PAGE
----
The solution is to erase and recreate the device files using mknod, based on the major and minor numbers that are shown under /dev/rdsk.

Assuming the situation is as I've described, ie. a disk installed using ID 1 (in this case containing IRIX 5.3) is to be changed so that it boots from ID 2, then here's how to do it...

With the disk still on the original SCSI ID 1, boot up and login as root.

Examine the details of the relevant files under /dev/rdsk thus:

  # ls -l /dev/rdsk/dks0d2s0
      brw-------    2  root   sys    128,  32  Jul 17 21:26  dks0d2s0
  # ls -l /dev/rdsk/dks0d2s1
      brw-------    2  root   sys    128,  33  Jul 17 21:26  dks0d2s1

Here, the major/minor numbers for the system partition are 128 and 32, while the numbers for the swap partition are 128 and 33.

Now delete the unwanted old device files and create the new ones:

  cd /dev
  rm root rroot swap
  mknod root b 128 32
  mknod rroot c 128 32
  mknod swap b 128 33

By default, this creates the files with slightly incorrect permissions, so do the following to make the necessary changes:

  chmod go-r root rroot
  chmod o-r swap

And that's it! Shutdown (I did a hard power off to make sure the system didn't have a chance to alter anything), change the SCSI ID of the disk to 2 and then power up.

At least that's the theory anyway. Some people reckon that the kernel itself includes some values which refer to the SCSI ID the system should be using, so the advice is to rebuild the kernel too. I found that a straight rebuild attempt with autoconfig did nothing - the kernel was said to be current. Thus, just in case and to be absolutely sure, I forced it to create a new kernel:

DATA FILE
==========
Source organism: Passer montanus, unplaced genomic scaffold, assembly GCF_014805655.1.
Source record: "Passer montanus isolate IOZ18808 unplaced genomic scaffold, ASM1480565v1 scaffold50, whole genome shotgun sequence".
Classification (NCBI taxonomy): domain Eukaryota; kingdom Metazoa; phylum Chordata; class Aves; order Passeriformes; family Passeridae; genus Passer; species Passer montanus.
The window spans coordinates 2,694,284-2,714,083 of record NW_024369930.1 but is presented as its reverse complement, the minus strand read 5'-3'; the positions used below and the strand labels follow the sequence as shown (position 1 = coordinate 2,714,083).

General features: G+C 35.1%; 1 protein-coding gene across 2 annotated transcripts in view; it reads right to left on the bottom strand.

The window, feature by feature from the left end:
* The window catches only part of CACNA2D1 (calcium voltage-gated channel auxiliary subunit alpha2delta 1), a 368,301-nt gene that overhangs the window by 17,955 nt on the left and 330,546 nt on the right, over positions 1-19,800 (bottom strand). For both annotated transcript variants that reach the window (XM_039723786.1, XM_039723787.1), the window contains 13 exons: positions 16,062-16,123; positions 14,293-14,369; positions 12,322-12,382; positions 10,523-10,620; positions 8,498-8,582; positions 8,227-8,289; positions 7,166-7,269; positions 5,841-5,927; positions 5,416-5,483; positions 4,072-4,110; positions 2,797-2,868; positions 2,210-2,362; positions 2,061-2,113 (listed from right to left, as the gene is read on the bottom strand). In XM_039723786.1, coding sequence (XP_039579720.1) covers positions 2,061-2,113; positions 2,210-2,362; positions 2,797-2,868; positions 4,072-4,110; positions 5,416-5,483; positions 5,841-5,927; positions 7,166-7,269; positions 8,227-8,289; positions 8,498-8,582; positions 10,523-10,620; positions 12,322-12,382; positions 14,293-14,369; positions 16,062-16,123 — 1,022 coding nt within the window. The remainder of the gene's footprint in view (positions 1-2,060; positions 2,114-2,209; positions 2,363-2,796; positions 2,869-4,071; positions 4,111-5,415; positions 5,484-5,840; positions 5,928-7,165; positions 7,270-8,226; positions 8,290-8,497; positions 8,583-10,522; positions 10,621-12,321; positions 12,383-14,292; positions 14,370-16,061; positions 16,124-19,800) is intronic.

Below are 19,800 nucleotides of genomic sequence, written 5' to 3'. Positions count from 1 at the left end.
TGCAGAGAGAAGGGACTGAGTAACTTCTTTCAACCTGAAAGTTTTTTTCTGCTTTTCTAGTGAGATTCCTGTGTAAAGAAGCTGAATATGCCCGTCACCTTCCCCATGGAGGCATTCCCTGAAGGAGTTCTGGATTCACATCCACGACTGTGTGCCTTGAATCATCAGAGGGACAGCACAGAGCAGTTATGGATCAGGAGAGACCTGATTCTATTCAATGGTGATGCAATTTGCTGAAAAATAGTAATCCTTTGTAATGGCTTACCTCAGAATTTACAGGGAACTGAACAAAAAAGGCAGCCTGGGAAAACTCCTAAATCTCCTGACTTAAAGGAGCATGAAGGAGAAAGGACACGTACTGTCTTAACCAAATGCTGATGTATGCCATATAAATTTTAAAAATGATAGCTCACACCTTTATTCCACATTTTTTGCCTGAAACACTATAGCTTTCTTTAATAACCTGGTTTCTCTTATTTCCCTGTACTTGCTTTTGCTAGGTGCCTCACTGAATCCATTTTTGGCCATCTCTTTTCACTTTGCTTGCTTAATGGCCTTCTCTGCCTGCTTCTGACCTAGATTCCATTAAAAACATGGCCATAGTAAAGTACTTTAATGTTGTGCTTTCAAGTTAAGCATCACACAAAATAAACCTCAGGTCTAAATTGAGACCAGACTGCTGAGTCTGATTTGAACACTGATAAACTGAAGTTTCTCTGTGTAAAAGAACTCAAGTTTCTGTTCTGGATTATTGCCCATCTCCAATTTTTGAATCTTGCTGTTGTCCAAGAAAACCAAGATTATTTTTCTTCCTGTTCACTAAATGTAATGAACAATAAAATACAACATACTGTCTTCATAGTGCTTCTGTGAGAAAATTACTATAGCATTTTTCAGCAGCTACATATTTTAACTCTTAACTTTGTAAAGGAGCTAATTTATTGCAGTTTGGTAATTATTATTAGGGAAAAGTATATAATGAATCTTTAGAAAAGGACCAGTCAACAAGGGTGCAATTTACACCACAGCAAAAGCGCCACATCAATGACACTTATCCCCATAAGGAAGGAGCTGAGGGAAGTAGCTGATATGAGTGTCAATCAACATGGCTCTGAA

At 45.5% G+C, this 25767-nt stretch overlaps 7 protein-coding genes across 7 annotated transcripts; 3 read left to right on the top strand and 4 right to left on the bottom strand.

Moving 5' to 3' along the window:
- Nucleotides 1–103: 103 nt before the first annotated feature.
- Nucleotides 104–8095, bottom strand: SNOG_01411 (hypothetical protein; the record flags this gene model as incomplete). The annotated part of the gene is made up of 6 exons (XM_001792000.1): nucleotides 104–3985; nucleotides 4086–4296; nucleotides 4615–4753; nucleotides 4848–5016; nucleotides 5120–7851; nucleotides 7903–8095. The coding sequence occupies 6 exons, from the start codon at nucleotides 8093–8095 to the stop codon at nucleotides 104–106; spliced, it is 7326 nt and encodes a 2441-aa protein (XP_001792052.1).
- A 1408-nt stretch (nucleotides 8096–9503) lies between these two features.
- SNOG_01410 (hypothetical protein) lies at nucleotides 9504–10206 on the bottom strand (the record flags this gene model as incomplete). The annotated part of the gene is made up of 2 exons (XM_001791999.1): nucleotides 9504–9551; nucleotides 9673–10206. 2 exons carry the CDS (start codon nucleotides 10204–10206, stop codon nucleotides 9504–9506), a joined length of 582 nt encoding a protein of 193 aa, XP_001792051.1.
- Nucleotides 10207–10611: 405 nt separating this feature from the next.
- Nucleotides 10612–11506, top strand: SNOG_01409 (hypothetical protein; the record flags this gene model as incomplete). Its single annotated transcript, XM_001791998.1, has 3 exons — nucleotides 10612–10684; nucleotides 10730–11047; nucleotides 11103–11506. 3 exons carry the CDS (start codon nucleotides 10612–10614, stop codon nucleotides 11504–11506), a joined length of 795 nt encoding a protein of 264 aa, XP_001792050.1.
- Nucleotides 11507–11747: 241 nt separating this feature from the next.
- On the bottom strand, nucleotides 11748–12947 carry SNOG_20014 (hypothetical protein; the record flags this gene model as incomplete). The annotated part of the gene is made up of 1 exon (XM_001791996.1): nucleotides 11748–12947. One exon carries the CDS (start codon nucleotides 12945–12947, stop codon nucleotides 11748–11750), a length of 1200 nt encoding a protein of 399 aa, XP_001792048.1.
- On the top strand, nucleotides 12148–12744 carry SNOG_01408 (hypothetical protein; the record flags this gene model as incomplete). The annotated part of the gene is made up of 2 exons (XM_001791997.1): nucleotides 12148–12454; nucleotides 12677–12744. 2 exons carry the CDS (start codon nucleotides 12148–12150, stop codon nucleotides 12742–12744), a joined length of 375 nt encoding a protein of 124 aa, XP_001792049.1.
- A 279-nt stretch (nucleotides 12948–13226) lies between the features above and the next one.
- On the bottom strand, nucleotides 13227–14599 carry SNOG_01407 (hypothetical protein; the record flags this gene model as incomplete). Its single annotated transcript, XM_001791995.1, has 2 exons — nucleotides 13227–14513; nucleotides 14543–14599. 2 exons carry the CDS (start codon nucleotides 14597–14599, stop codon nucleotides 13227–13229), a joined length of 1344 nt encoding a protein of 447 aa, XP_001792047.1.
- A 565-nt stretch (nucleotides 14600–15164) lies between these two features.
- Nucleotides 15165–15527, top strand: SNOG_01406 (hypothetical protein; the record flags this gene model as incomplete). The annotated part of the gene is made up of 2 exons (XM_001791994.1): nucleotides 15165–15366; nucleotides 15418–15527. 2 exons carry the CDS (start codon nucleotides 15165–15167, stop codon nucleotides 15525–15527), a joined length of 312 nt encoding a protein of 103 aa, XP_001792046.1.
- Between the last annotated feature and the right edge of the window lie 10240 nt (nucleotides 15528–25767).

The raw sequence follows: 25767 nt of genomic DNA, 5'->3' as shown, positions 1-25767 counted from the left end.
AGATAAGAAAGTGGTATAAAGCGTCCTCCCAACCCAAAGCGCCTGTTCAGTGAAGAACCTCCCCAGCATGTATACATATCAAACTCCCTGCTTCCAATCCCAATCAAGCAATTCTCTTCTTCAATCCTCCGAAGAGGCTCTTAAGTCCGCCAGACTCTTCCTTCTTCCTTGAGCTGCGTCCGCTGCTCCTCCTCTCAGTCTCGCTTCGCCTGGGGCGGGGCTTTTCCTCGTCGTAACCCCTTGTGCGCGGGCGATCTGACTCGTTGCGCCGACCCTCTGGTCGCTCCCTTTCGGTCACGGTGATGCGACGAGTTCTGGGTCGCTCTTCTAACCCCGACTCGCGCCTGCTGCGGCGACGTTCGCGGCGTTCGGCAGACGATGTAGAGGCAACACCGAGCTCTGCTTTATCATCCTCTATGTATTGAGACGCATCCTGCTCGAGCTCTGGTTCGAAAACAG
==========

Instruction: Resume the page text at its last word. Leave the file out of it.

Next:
/etc/autoconfig -v -f

and then powered off, etc. It worked great! In my case, using an Indigo2, all I had to do was move the disk from the bottom slot to the top slot which changes the ID automatically to 2.

Example 5.3/6.5 Dual-Boot Scripts

For those who aren't familiar with writing scripts, here are the examples I used for a 5.3/6.5 dual-boot setup on an Indigo2. All scripts were stored in /usr/local/bin and all related text files were in /usr/local/doc.

For the 6.5 disk on SCSI ID 1, the script is called 'switch5.3' and contains:

  case `xconfirm -c -header "Switch OS to IRIX 5.3..." -icon question -b No -B Yes -file /usr/local/doc/switch5.3.txt`
    echo "Ok! Rebooting the system to run IRIX 5.3 in 30 seconds..."
    echo "Close all applications and logout NOW!"
    nvram -v SystemPartition 'scsi(0)disk(2)rdisk(0)partition(8)'
    nvram -v OSLoadPartition 'scsi(0)disk(2)rdisk(0)partition(0)'
    sleep 10 && echo "T minus 20 seconds..." && sleep 10 && echo "T minus 10 seconds..." && sleep 10 && echo "Rebooting!..." && reboot&

    echo "Switch to IRIX 5.3 cancelled."

and the text file 'switch5.3.txt' contains:

  Are you sure you want to reboot
    the system to use IRIX 5.3?

For the 5.3 disk on SCSI ID 2, the script is called 'switch6.5' and contains:

  case `xconfirm -c -header "Switch OS to IRIX 6.5..." -icon question -b No -B Yes -file /usr/local/doc/switch6.5.txt`
    echo "Ok! Rebooting the system to run IRIX 6.5 in 30 seconds..."
    echo "Close all applications and logout NOW!"
    nvram -v SystemPartition 'scsi(0)disk(1)rdisk(0)partition(8)'
    nvram -v OSLoadPartition 'scsi(0)disk(1)rdisk(0)partition(0)'